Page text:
Domaine Tortochot Producer Portrait

By Gavin Smith

The Burgundy buzz has reached fever pitch this weekend with all of the leading critics publishing their thoughts and scores on the vintage, followed by the majority of Burgundy’s top producers showcasing the vintage in both London and Hong Kong.

Amongst all the chatter we spoke to winemaker and proprietor Chantal Tortochot whose wines in 2018 offer fantastic value for the quality. If you are slightly blindsided by the volume of releases over the last few weeks, you won’t go wrong with Domaine Tortochot’s stunning Chambertin! A great buy of the vintage.

 

Whilst Domaine Tortochot doesn’t carry the cachet of the very top domains in Gevrey Chambertin, it does offer some of the best value, producing wines with great terroir transparency in their top Premier Crus and Grand Crus and fabulous drinkability with their village wines. They are a domaine that truly excelled in 2018.

Their consistency in style is testament to the skills at work at the domaine. They have a distinct finesse and lightness of touch and the tannin profile remains incredibly elegant right through their portfolio of wines whilst the natural concentration of fruit and earthy minerality provide structure and intensity on the palate.

Celebrated winemaker in his own right Sylvain Pataille has been the consultant winemaker at the domaine for the last 20 years alongside owner and winemaker Chantal Tortochot, who has a real energy and honesty to her approach. When we met, she spoke a million miles an hour as I tried to scribble down all her evident words of wisdom. Whilst the team have been working together for 20 years, in the last 5 years they have amended their winemaking to accommodate the obvious climatic changes they see affecting this new era of Burgundy.

 

Whole Bunch and Climate Change

Chantal has introduced 25% whole bunch grapes into their fermentations to counter the lower acidity brought about by the warmer climate. Initially this might seem counter-productive as the stems contain lots of potassium, something that effectively lowers the acidity in the wine. But as Chantal explains, the stems bring three additional things to the wine – potassium, water and most importantly mineral salts. These mineral salts produce a distinct salinity on the palate, which creates a similar effect to acid. Tasting the wines, the stemmy, herbal notes, sometimes more overt in higher proportions of whole bunch fermentation, is not at all evident in the wines of Tortochot, but the vibrant salinity on the finish certainly is, creating a lovely uplifting vibrancy to the wines.

 

A Reduction in New Oak

They have also greatly reduced the amount of new oak. With the fruit naturally riper and the tannins more subtle in the warmer climate, they felt they can diminish the new oak allowing more fruit purity on the palate. Chantal talks about how over the last 20 years, she feels the climate has completely changed and for the moment, for the better. They now have no need to chapitalise (adding sugar at fermentation to raise the potential alcohol level), a traditional process carried out throughout Burgundy. Outside of France the process is seen by many as a manipulation of a wine, a process banned in many other fine wine Pinot Noir growing regions.

Rather than raising the alcohol levels through chapitalisation, Domaine Tortochot are looking at ways to lower the natural alcohol levels. They are currently experimenting with special yeasts that effectively lower the alcohol through having less efficiency in converting sugars to alcohol whilst still fermenting to dryness.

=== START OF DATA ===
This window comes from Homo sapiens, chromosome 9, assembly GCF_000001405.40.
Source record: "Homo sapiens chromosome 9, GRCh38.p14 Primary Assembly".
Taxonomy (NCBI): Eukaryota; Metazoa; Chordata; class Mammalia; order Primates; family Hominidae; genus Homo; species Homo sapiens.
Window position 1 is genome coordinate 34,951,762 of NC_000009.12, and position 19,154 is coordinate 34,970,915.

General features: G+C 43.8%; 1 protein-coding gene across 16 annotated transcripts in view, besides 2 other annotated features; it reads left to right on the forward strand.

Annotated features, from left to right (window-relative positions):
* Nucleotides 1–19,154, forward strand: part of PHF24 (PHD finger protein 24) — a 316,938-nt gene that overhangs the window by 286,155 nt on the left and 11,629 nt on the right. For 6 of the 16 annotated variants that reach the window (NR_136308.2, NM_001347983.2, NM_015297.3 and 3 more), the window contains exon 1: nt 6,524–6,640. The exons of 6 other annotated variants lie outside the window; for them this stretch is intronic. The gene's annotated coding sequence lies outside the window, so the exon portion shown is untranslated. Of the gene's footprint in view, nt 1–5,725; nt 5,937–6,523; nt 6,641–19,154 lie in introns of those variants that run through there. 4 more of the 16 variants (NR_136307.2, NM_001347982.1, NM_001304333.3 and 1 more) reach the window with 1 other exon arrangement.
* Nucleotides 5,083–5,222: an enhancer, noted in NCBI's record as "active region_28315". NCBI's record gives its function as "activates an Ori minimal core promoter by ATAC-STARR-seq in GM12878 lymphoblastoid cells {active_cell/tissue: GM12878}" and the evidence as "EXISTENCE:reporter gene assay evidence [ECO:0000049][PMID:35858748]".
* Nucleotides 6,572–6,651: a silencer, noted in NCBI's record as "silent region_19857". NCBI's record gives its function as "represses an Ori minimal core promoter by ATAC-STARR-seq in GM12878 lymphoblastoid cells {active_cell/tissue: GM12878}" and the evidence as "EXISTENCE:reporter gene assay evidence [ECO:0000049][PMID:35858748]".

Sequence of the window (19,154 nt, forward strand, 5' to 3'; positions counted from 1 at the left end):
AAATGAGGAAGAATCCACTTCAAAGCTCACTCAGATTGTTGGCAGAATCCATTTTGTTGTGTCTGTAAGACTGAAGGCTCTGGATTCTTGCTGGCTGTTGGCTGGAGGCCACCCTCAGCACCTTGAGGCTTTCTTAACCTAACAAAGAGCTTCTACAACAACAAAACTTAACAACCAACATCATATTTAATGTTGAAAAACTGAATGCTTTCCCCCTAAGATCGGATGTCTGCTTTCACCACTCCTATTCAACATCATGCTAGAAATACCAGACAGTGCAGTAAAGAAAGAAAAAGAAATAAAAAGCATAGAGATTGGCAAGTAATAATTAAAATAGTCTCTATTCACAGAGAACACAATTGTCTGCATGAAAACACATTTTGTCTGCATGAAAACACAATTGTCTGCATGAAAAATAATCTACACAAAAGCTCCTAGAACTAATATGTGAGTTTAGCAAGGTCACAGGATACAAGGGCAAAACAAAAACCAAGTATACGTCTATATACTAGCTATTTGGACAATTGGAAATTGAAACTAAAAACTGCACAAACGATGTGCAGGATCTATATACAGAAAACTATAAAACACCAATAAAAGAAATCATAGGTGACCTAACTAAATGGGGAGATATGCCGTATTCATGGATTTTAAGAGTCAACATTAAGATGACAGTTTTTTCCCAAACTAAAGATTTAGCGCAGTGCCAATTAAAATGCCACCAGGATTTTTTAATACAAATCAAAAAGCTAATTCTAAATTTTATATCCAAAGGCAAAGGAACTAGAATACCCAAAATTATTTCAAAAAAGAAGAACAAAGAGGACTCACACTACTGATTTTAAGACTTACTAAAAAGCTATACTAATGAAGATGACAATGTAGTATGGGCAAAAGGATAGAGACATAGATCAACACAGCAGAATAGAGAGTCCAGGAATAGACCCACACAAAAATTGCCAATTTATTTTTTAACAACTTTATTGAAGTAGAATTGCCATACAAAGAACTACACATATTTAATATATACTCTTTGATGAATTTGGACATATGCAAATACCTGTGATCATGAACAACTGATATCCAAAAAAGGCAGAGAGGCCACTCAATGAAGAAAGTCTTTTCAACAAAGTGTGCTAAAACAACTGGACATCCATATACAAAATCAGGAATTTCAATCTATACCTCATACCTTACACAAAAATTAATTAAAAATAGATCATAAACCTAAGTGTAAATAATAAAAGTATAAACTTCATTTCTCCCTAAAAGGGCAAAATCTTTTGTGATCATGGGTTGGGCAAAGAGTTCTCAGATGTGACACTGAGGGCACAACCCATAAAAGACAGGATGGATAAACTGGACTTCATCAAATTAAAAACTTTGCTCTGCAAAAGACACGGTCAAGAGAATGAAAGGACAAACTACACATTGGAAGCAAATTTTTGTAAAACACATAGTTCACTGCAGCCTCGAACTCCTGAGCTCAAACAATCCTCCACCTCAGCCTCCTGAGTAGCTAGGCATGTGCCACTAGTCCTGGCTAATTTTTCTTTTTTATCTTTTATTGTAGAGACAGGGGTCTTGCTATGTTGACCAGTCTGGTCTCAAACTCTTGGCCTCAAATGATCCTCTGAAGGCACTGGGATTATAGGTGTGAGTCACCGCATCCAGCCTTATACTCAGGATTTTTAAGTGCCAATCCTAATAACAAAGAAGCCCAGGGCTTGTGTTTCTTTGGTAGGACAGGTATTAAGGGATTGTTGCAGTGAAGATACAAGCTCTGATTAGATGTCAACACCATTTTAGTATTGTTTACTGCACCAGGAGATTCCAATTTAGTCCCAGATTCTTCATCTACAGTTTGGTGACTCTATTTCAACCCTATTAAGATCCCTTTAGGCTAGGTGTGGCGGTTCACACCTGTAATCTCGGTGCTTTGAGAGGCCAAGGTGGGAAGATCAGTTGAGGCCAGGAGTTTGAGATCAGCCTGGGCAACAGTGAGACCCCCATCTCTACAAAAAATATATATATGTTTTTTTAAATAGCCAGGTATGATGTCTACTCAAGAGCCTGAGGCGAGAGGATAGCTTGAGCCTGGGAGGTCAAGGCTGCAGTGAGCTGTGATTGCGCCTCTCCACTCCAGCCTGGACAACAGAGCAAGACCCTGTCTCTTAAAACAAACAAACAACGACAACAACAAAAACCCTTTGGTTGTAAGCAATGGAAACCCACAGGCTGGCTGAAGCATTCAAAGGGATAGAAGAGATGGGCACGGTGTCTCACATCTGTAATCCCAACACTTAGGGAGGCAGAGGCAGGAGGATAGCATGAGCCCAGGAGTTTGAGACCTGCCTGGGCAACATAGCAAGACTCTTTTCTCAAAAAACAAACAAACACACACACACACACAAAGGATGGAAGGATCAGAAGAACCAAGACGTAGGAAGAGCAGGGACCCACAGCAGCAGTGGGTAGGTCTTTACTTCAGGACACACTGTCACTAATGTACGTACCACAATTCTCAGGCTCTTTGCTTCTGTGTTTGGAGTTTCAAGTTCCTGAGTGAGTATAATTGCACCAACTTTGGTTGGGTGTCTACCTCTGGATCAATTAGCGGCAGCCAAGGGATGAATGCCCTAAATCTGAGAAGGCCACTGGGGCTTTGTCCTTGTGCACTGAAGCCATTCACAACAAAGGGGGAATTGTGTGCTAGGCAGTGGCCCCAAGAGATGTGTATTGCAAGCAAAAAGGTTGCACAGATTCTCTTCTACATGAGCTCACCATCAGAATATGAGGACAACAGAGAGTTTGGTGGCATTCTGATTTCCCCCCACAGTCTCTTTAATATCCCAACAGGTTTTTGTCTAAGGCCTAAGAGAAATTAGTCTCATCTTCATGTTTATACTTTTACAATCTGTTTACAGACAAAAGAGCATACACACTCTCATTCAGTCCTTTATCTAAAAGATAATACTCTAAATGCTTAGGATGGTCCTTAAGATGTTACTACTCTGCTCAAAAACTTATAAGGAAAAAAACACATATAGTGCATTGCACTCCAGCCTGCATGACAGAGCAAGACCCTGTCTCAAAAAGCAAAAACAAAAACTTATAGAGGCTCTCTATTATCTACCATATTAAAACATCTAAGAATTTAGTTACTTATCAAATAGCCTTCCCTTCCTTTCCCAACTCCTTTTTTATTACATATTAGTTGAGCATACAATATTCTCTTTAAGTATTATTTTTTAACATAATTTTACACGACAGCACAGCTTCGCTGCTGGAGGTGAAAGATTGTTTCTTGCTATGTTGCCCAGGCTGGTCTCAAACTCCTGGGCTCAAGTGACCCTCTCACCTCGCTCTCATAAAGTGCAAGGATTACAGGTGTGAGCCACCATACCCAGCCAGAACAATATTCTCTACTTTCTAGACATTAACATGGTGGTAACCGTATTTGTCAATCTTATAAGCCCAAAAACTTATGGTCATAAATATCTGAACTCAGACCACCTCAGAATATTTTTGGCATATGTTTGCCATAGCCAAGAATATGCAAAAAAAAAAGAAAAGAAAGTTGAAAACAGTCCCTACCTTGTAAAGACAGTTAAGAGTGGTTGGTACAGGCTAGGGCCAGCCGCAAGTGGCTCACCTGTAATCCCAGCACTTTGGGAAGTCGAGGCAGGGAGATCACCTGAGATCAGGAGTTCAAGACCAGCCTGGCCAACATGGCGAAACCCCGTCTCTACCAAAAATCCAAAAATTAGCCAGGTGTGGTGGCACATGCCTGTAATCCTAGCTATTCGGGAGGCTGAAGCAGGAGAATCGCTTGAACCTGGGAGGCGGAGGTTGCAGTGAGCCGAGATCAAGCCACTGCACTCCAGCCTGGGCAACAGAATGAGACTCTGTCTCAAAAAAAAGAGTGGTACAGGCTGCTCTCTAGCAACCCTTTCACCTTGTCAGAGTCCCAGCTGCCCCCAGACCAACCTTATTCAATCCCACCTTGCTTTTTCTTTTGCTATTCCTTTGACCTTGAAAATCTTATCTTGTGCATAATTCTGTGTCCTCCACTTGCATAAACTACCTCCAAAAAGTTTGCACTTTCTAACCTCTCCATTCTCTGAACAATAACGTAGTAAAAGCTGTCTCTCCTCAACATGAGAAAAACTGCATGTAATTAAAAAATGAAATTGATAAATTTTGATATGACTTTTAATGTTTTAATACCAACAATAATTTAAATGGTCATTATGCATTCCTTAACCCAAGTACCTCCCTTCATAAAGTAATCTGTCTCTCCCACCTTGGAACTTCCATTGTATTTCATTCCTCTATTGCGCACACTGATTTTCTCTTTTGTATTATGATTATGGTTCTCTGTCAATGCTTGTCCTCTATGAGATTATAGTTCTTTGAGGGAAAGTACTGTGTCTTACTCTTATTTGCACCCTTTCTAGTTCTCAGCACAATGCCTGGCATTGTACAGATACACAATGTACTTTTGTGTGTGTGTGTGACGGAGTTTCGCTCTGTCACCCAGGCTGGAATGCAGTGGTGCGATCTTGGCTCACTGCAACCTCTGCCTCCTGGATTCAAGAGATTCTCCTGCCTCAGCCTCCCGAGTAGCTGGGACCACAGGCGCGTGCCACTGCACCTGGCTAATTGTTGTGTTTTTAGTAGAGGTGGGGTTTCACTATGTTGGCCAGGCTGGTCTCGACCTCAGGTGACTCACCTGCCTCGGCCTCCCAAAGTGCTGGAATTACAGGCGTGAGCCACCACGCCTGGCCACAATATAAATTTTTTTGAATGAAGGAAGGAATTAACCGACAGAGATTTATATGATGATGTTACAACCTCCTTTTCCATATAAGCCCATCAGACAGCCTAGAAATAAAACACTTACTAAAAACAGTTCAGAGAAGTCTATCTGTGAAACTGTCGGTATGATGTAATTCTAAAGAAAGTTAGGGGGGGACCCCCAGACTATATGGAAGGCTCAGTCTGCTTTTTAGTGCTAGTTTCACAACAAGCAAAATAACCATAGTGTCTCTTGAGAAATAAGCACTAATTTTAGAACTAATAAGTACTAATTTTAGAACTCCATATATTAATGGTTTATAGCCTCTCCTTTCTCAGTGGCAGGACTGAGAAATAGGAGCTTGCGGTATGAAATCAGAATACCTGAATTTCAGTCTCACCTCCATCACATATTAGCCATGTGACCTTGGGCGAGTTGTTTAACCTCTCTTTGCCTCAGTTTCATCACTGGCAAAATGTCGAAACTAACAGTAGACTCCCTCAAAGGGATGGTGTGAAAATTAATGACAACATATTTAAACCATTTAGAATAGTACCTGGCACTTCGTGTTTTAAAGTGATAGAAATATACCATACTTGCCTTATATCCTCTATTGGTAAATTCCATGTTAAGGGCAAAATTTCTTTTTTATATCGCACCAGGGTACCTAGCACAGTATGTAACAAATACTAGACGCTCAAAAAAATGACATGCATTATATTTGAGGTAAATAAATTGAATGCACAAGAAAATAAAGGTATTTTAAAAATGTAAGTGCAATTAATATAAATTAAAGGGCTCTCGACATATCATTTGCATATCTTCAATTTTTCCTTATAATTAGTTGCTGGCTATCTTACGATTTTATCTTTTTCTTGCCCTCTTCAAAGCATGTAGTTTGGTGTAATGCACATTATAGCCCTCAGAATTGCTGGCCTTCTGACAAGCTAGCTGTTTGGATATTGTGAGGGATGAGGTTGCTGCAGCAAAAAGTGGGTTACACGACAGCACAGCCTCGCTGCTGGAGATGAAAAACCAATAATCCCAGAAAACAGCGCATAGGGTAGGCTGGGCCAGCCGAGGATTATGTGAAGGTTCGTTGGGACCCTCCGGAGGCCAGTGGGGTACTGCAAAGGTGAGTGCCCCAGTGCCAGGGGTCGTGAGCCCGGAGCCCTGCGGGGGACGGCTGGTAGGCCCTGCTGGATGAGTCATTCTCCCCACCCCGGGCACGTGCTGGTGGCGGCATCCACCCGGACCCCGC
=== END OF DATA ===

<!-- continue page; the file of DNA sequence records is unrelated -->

The Wines     

Gevrey Chambertin 1er Cru - Lavaux St Jacques 2018, Domaine Tortochot

This cooler site in Gevrey excelled in 2018 contrasting a wonderful mouth-watering freshness with viscous, dense, juicy fruit. There is deceptive power too underlying the raspberry, and fresh red cherry fruit. The wine retains a wonderful finesse with fine tannins, incredibly silky in texture, and an underlying earthy minerality adding nuance and a quiet intensity to the wine. Not as nervy as the 2017 tasted alongside, but much more concentration and textural richness.  

 

Charmes Chambertin Grand Cru 2018, Domaine Tortochot

Out of the Grand Crus it was the less open at this stage and deceptively structural for Charmes. Despite this, the Tortochot style is here in spades with wonderful perfumed, pure, red berry fruit and very fine tannins. The structure on the back end of the wine combined with a sustained pure, perfumed fruit flavour is impressive. The balance and structure to this wine gives it a great ageing potential.

 

Mazis-Chambertin Grand Cru 2018, Domaine Tortochot

Incredibly powerful Mazis Chambertin, whose structure just builds and builds on the palate. The tannins are dense, yet fine grained, providing a beautiful layering on the palate. The fruit profile remains firmly in the red berry spectrum and opulent in its character, providing fantastic breadth on the palate, the counter-pointing vibrant acidity creating lift too. This wine is both refined and powerful managing to balance the contrasting elements beautifully.

 

Chambertin Grand Cru 2018, Domaine Tortochot

Just 7 beautiful barrels of this made, of which we had the fortune to taste from two separate barrels with similar notes. It was the highlight of the tasting at Tortochot and incredibly impressive. The wine is so dense and opulent yet nervy and energised, with both the gourmand structural power and the uplifting ethereal notes. The savoury, darker, brooding spice notes beautifully contrast with uplifting bright red berry fruits (red cherry, redcurrant). The wine is both viscous and refreshing with a fabulous purity, clarity and a long length.

 

 

 

 

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